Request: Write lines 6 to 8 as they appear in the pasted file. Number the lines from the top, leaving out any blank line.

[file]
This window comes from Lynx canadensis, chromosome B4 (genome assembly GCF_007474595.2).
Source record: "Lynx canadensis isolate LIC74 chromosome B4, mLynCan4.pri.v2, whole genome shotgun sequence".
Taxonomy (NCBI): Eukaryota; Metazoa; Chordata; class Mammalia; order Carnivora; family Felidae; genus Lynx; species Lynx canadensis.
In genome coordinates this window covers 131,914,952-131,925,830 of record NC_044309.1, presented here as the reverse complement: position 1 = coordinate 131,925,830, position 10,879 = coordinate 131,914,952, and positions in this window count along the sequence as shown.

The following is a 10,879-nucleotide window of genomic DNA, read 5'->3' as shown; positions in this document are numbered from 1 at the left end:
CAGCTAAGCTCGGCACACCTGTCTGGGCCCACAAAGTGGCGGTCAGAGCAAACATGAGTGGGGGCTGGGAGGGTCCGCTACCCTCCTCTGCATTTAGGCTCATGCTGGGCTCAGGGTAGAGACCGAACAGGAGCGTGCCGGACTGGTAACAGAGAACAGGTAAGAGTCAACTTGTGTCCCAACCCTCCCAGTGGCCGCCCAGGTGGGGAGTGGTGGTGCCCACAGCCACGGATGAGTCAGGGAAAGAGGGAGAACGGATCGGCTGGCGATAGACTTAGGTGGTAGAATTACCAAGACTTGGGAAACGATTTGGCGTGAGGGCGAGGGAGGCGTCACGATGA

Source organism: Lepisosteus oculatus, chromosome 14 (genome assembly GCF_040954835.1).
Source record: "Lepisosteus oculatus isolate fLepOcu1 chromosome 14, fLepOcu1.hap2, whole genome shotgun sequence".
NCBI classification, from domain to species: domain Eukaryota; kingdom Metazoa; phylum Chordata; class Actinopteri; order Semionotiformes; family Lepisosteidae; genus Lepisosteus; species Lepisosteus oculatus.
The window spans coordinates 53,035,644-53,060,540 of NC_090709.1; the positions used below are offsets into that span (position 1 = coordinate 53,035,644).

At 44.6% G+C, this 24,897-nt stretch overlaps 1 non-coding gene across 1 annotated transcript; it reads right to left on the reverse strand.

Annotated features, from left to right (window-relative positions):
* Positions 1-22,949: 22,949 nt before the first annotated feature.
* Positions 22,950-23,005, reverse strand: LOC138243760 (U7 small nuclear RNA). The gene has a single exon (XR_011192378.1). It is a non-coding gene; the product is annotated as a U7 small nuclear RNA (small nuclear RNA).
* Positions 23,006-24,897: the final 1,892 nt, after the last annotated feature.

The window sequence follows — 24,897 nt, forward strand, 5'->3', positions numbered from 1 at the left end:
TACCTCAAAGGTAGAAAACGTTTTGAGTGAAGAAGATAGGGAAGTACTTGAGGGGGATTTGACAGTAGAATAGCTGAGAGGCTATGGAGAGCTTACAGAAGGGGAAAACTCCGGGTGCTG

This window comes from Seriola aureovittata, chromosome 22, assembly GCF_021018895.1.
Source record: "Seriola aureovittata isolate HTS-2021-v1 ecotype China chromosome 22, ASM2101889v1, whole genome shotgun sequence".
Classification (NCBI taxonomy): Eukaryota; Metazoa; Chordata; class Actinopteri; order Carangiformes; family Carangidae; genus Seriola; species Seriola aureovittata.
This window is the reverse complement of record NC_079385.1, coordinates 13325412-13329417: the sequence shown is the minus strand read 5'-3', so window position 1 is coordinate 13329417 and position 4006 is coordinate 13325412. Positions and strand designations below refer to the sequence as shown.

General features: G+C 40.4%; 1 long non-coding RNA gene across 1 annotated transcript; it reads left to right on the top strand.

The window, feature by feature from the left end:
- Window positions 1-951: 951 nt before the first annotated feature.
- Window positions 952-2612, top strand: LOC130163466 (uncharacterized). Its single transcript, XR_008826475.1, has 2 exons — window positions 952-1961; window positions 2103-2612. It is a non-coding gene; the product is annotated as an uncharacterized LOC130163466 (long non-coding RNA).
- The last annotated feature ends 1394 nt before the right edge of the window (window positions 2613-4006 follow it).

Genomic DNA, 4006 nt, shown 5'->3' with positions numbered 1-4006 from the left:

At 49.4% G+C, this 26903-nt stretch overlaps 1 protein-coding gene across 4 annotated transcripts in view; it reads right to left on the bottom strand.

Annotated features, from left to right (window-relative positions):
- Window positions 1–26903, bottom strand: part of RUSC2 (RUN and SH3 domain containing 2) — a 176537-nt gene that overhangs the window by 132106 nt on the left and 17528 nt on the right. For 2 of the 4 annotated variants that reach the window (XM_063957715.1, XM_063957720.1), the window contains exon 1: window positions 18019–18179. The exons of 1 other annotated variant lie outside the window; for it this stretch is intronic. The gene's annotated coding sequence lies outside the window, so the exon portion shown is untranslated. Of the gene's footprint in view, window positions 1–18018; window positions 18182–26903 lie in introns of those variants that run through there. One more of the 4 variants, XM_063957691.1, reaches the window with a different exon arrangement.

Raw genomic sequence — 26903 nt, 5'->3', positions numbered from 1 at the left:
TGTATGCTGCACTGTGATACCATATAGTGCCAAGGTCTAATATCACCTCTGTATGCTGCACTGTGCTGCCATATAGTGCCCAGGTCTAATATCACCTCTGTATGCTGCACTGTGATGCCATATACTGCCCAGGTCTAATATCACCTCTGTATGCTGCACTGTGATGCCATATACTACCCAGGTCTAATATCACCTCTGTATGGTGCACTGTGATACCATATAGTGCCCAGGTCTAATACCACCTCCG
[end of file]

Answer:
CAGCTAAGCTCGGCACACCTGTCTGGGCCCACAAAGTGGCGGTCAGAGCAAACATGAGTGGGGGCTGGGAGGGTCCGCTACCCTCCTCTGCATTTAGGCTCATGCTGGGCTCAGGGTAGAGACCGAACAGGAGCGTGCCGGACTGGTAACAGAGAACAGGTAAGAGTCAACTTGTGTCCCAACCCTCCCAGTGGCCGCCCAGGTGGGGAGTGGTGGTGCCCACAGCCACGGATGAGTCAGGGAAAGAGGGAGAACGGATCGGCTGGCGATAGACTTAGGTGGTAGAATTACCAAGACTTGGGAAACGATTTGGCGTGAGGGCGAGGGAGGCGTCACGATGA

Source organism: Lepisosteus oculatus, chromosome 14 (genome assembly GCF_040954835.1).
Source record: "Lepisosteus oculatus isolate fLepOcu1 chromosome 14, fLepOcu1.hap2, whole genome shotgun sequence".